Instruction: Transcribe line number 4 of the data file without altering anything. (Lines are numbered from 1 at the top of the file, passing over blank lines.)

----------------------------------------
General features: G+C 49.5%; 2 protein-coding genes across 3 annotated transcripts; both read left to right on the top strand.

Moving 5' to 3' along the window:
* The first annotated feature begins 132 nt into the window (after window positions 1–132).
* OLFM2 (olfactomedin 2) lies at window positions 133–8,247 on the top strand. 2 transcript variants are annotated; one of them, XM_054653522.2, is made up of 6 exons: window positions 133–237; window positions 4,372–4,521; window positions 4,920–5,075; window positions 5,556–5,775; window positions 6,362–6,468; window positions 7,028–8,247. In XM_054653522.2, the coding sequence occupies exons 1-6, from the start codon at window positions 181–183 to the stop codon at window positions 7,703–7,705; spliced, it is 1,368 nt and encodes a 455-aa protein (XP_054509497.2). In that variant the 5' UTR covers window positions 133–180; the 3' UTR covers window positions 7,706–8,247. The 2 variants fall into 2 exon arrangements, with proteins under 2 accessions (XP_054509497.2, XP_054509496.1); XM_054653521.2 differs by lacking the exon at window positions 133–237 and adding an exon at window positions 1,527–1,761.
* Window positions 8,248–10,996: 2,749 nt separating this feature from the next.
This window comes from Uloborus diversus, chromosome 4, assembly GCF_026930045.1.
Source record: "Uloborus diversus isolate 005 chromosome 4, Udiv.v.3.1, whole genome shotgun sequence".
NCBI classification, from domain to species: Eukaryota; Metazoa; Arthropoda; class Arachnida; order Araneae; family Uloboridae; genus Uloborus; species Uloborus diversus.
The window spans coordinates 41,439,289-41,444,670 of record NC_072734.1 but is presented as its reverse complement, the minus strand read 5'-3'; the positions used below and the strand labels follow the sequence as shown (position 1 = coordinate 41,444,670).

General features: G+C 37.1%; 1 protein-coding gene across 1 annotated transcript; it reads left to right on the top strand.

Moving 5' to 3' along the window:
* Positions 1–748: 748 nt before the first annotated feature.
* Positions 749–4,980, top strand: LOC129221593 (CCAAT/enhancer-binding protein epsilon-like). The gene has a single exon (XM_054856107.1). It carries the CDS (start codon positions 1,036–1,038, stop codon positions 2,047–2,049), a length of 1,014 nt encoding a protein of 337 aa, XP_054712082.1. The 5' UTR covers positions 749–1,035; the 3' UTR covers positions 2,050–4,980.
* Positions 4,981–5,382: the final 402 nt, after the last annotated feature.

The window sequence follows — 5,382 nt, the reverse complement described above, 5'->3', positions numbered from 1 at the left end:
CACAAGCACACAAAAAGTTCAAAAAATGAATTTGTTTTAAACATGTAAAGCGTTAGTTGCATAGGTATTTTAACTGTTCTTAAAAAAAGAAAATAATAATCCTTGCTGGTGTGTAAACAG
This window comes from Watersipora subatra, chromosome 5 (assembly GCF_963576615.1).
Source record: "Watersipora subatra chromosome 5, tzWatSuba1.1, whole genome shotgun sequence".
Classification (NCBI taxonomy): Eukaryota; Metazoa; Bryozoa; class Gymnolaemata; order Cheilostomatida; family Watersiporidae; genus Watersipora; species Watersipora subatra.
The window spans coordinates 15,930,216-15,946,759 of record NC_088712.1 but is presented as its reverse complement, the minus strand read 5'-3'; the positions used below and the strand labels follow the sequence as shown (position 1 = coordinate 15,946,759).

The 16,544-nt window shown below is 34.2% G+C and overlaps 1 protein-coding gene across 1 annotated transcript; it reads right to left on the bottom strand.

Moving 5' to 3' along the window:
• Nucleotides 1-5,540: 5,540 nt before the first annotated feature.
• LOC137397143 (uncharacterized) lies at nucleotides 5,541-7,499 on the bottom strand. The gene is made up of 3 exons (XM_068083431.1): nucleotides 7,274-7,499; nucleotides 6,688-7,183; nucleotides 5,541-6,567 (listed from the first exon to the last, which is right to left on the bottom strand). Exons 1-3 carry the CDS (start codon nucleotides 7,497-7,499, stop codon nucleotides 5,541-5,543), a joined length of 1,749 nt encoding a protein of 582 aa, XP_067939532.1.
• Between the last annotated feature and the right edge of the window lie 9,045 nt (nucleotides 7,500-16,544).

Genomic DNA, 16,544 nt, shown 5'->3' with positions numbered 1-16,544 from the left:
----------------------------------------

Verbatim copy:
* OLFM2 (olfactomedin 2) lies at window positions 133–8,247 on the top strand. 2 transcript variants are annotated; one of them, XM_054653522.2, is made up of 6 exons: window positions 133–237; window positions 4,372–4,521; window positions 4,920–5,075; window positions 5,556–5,775; window positions 6,362–6,468; window positions 7,028–8,247. In XM_054653522.2, the coding sequence occupies exons 1-6, from the start codon at window positions 181–183 to the stop codon at window positions 7,703–7,705; spliced, it is 1,368 nt and encodes a 455-aa protein (XP_054509497.2). In that variant the 5' UTR covers window positions 133–180; the 3' UTR covers window positions 7,706–8,247. The 2 variants fall into 2 exon arrangements, with proteins under 2 accessions (XP_054509497.2, XP_054509496.1); XM_054653521.2 differs by lacking the exon at window positions 133–237 and adding an exon at window positions 1,527–1,761.